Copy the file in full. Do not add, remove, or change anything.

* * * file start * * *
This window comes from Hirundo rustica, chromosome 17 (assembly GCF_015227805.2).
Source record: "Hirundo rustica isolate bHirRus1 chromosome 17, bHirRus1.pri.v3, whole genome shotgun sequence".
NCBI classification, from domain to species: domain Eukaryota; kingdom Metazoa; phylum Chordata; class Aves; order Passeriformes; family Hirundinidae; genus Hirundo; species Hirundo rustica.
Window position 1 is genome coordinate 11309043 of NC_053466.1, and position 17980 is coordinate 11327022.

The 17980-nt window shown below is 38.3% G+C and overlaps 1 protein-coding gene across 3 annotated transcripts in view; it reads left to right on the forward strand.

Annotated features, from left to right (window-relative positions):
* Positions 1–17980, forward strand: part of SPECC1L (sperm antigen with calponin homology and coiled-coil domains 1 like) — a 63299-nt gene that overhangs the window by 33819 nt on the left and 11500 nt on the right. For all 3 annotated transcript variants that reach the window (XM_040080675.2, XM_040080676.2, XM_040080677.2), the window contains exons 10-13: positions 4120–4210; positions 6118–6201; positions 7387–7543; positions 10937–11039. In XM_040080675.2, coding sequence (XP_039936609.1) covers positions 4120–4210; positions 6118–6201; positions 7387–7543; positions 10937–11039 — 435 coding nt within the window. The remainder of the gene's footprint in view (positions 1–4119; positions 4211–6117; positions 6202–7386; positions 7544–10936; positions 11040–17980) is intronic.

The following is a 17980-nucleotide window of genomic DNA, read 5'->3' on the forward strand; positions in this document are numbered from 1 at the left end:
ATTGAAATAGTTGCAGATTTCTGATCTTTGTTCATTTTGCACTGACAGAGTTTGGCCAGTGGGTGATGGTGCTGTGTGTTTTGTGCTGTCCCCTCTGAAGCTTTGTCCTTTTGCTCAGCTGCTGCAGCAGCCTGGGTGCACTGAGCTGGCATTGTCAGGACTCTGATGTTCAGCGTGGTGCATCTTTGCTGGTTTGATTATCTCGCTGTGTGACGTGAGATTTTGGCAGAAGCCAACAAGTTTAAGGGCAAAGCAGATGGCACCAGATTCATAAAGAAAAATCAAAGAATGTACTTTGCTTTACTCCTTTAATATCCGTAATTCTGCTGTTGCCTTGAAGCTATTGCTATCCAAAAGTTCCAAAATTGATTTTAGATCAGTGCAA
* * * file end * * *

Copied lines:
This window comes from Hirundo rustica, chromosome 17 (assembly GCF_015227805.2).
Source record: "Hirundo rustica isolate bHirRus1 chromosome 17, bHirRus1.pri.v3, whole genome shotgun sequence".
NCBI classification, from domain to species: domain Eukaryota; kingdom Metazoa; phylum Chordata; class Aves; order Passeriformes; family Hirundinidae; genus Hirundo; species Hirundo rustica.
Window position 1 is genome coordinate 11309043 of NC_053466.1, and position 17980 is coordinate 11327022.

The 17980-nt window shown below is 38.3% G+C and overlaps 1 protein-coding gene across 3 annotated transcripts in view; it reads left to right on the forward strand.

Annotated features, from left to right (window-relative positions):
* Positions 1–17980, forward strand: part of SPECC1L (sperm antigen with calponin homology and coiled-coil domains 1 like) — a 63299-nt gene that overhangs the window by 33819 nt on the left and 11500 nt on the right. For all 3 annotated transcript variants that reach the window (XM_040080675.2, XM_040080676.2, XM_040080677.2), the window contains exons 10-13: positions 4120–4210; positions 6118–6201; positions 7387–7543; positions 10937–11039. In XM_040080675.2, coding sequence (XP_039936609.1) covers positions 4120–4210; positions 6118–6201; positions 7387–7543; positions 10937–11039 — 435 coding nt within the window. The remainder of the gene's footprint in view (positions 1–4119; positions 4211–6117; positions 6202–7386; positions 7544–10936; positions 11040–17980) is intronic.

The following is a 17980-nucleotide window of genomic DNA, read 5'->3' on the forward strand; positions in this document are numbered from 1 at the left end:
ATTGAAATAGTTGCAGATTTCTGATCTTTGTTCATTTTGCACTGACAGAGTTTGGCCAGTGGGTGATGGTGCTGTGTGTTTTGTGCTGTCCCCTCTGAAGCTTTGTCCTTTTGCTCAGCTGCTGCAGCAGCCTGGGTGCACTGAGCTGGCATTGTCAGGACTCTGATGTTCAGCGTGGTGCATCTTTGCTGGTTTGATTATCTCGCTGTGTGACGTGAGATTTTGGCAGAAGCCAACAAGTTTAAGGGCAAAGCAGATGGCACCAGATTCATAAAGAAAAATCAAAGAATGTACTTTGCTTTACTCCTTTAATATCCGTAATTCTGCTGTTGCCTTGAAGCTATTGCTATCCAAAAGTTCCAAAATTGATTTTAGATCAGTGCAA